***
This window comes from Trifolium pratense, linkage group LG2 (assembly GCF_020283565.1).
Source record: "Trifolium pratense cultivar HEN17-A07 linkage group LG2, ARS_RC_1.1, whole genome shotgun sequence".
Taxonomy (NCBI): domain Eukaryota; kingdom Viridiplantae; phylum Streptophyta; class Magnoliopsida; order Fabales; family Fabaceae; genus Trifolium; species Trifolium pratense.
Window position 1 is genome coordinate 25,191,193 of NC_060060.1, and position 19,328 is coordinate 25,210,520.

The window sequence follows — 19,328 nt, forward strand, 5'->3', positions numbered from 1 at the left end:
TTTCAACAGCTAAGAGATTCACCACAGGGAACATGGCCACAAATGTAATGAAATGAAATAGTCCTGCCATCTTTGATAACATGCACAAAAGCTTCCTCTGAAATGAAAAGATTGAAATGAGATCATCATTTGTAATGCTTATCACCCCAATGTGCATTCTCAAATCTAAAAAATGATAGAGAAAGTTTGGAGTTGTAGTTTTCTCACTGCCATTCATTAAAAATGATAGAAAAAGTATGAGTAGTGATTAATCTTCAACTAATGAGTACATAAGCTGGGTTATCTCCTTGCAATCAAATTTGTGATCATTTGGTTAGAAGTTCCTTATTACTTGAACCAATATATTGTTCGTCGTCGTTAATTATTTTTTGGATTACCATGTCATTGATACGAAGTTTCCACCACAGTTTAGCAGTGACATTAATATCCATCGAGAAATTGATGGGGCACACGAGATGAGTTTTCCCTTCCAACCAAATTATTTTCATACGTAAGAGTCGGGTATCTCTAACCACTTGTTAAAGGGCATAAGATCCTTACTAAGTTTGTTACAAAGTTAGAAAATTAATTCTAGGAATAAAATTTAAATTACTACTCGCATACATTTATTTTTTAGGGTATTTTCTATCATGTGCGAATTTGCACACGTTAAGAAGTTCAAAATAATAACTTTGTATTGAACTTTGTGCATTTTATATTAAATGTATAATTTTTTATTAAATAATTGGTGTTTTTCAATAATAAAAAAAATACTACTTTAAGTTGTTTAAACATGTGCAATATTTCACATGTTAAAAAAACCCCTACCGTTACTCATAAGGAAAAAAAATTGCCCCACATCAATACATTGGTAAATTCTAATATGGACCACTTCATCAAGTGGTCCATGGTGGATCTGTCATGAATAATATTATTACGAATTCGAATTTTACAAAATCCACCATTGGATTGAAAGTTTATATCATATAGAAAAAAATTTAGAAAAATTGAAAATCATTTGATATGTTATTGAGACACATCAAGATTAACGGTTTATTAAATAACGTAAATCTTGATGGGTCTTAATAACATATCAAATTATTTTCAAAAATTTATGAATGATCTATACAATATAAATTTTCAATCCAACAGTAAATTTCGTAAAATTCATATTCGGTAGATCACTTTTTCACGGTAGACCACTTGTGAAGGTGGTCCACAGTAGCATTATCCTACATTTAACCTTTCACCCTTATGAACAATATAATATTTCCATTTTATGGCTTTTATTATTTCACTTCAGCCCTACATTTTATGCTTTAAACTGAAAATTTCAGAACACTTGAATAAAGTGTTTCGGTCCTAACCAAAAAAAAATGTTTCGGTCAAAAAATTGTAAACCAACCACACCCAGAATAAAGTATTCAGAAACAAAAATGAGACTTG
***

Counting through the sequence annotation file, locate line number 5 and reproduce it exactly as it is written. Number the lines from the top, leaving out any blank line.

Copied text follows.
The window sequence follows — 19,328 nt, forward strand, 5'->3', positions numbered from 1 at the left end: